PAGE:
North American Network Operators Group

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Re: Internic address allocation policy

  • From: Kim Hubbard
  • Date: Tue Nov 19 10:51:54 1996


The InterNIC bases additional allocation blocks on efficient utilization.
We can only see the utilization from your SWIPs and RWHOIS info.  If
you refuse to supply contact information on your assignments, how can we
tell what your utilization is?

And as for the routing table overload, although the initial allocation
may be relatively small, it is almost always reserved from a larger block.

Bottom line, to receive additional address space all you have to do is
the same thing everyone else does - submit reassignment information.  You
don't have to fly out here, you don't have to be nice to me, just follow
the basic policies.


Kim Hubbard
InterNIC Registry

> Original message <[email protected]>
> From: "Chris A. Icide" <[email protected]>
> Date: Nov 18, 22:49
> Subject: Re: Internic address allocation policy
> > 
> ...
> > Imagine my amazement when I met Kim in person and found out she
> > didn't have fangs, horns, and a string with dried Network Engineers' ears
> > 'round her neck.  In fact, she is a very nice person doing a very difficult
> > job.  She has a set of rules she must live by.  she has to be impartial,
> > and show no preferences.  
> In fact, though, I have stories piling up via private email that shows
> that this "impartial and show no preferences" is in fact ignored on a
> fairly regular basis. 
> Thanks to everyone who has given me stuff via private email, and keep
> the stories coming in. 
> The allocation policies do in fact have fatal flaws. For instance,
> conservation of addresses which results in not filling an allocated block
> within 3 months is penalized, not rewarded. The penalty for using up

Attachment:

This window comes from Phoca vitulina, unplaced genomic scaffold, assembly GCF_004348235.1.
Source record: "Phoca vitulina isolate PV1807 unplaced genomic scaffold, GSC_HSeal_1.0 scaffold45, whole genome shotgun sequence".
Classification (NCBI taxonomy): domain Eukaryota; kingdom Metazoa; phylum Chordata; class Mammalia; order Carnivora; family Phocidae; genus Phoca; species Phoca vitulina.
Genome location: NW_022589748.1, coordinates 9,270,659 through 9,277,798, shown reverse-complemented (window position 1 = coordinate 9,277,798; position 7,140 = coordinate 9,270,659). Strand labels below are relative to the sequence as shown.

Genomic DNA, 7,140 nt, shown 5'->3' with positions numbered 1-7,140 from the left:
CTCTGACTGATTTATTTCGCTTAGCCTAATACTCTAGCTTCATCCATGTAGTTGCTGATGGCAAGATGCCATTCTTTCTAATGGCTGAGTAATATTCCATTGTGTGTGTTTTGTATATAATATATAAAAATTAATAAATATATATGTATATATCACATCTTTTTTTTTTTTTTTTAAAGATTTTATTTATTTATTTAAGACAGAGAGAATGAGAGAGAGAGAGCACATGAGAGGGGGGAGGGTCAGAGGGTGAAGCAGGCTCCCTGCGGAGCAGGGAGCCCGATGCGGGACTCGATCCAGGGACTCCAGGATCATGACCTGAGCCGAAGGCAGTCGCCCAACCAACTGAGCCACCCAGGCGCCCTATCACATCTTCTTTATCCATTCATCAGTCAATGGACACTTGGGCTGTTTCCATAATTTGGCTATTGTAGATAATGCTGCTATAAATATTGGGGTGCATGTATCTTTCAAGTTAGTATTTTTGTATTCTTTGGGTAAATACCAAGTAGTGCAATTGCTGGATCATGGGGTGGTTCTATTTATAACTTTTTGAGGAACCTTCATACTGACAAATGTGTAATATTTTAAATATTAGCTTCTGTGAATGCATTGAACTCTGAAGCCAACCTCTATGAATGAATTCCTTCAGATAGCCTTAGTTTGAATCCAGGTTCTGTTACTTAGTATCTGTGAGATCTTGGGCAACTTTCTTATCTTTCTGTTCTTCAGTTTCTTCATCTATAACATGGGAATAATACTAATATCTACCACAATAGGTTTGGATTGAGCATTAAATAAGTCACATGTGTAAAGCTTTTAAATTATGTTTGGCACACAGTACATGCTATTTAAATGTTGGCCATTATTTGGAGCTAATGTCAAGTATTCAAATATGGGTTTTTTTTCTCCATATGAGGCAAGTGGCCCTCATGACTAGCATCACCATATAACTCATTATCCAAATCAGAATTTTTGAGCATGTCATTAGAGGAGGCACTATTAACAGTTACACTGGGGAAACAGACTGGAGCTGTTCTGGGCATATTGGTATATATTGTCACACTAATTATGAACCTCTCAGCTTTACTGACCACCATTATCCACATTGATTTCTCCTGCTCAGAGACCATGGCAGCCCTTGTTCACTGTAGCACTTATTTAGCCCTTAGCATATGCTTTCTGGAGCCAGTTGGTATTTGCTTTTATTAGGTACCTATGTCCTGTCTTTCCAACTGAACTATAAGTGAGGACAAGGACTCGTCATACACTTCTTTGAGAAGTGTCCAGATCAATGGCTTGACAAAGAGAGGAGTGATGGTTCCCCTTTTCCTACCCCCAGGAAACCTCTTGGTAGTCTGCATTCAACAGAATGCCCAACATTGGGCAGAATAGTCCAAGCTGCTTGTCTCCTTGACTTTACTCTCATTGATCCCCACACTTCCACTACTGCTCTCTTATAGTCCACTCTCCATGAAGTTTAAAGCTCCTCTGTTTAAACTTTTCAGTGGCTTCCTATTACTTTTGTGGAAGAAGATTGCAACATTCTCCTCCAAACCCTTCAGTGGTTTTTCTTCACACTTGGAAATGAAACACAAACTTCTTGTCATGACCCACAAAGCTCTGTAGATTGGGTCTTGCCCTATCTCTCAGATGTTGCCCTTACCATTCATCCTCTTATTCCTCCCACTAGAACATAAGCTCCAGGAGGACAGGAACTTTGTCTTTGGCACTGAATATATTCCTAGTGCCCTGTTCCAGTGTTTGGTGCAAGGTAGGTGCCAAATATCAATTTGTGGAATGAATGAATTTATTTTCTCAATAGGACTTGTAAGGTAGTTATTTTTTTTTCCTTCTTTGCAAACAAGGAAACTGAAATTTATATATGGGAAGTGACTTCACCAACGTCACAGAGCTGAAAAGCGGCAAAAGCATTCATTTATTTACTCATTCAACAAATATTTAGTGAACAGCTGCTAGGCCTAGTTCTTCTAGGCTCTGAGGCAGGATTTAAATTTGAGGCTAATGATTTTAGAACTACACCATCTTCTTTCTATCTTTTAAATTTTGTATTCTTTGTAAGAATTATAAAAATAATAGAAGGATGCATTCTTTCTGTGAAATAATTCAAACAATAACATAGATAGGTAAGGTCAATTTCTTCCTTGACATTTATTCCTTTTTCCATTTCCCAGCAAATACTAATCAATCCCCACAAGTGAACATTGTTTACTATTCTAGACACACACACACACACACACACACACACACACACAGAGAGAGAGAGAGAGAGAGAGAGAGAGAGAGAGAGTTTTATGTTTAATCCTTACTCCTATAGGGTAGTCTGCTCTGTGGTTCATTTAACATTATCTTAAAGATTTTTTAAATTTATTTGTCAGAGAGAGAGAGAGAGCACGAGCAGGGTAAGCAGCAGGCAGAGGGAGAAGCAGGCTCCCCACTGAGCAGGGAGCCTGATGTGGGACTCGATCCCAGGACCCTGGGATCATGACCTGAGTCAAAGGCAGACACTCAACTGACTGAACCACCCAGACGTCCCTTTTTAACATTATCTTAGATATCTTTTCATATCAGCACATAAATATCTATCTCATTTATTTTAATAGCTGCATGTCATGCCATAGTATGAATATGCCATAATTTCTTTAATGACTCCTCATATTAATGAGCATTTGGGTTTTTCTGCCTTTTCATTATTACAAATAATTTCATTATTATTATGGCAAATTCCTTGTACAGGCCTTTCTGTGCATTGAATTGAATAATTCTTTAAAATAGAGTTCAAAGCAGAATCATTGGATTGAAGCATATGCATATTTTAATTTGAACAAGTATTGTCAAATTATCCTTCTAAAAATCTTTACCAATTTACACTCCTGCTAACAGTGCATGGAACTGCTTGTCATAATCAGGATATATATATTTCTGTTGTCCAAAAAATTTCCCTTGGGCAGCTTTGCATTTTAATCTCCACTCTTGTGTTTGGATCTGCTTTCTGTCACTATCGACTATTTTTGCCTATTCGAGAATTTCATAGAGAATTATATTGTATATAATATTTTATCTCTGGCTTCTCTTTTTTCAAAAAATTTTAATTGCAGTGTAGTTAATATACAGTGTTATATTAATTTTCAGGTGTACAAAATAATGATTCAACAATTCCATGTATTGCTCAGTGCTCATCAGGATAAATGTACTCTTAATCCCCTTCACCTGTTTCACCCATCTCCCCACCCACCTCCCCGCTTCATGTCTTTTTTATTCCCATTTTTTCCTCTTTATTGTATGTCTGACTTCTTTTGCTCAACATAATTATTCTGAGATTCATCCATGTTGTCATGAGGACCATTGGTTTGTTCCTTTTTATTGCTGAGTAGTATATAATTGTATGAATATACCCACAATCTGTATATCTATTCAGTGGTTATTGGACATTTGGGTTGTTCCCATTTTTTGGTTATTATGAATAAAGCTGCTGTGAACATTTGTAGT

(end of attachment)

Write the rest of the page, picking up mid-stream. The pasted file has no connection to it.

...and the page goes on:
> addresses too slowly is to have future allocations blocked entirely,
> not simply limited to /19.
> You are better off allocating /24's quickly than carefully analyzing customer
> needs and allocating smaller subnets. However, wasting addresses too quickly
> can get your subnet-size policy brought into question.
> But, bigger providers are given much more slack with regard to their allocation 
> policies, and their own public SWIP and rwhois information bears this out. 
> There are dozens of examples of /24 subnets being handed out to people
> with very low numbers of actual hosts by Sprint, for instance, from their
> block, and clearly they were able to receive their 
> block in spite of this. (I hate to pick on Sprint here, but that's the
> first set of data I pulled for examination).
> It goes on and on. 
> Yes, by bringing this out into the public I've potentially made someone(s)
> at the Internic unhappy. Sorry. I've also received dozens of private emails
> thanking me for making this more widely known, and several other providers
> have contacted me because they're in the same situation... comply with
> the policy, and get screwed.
> The fact is, I *don't* ever have to post stuff like this about my other
> "suppliers". For starters, I've never had a real supplier try to jerk me
> around so much, and secondly, there really aren't any other suppliers who
> are sole (monopolistic) sources.
> If Cisco's tech support people were as hard to deal with as the Internic
> representatives, I'd go buy someone else's routers. I don't have this
> choice for IP addresses, and my complaints are going to be public as long
> as there's people who want to hear them.
> -matthew kaufman
>  [email protected]

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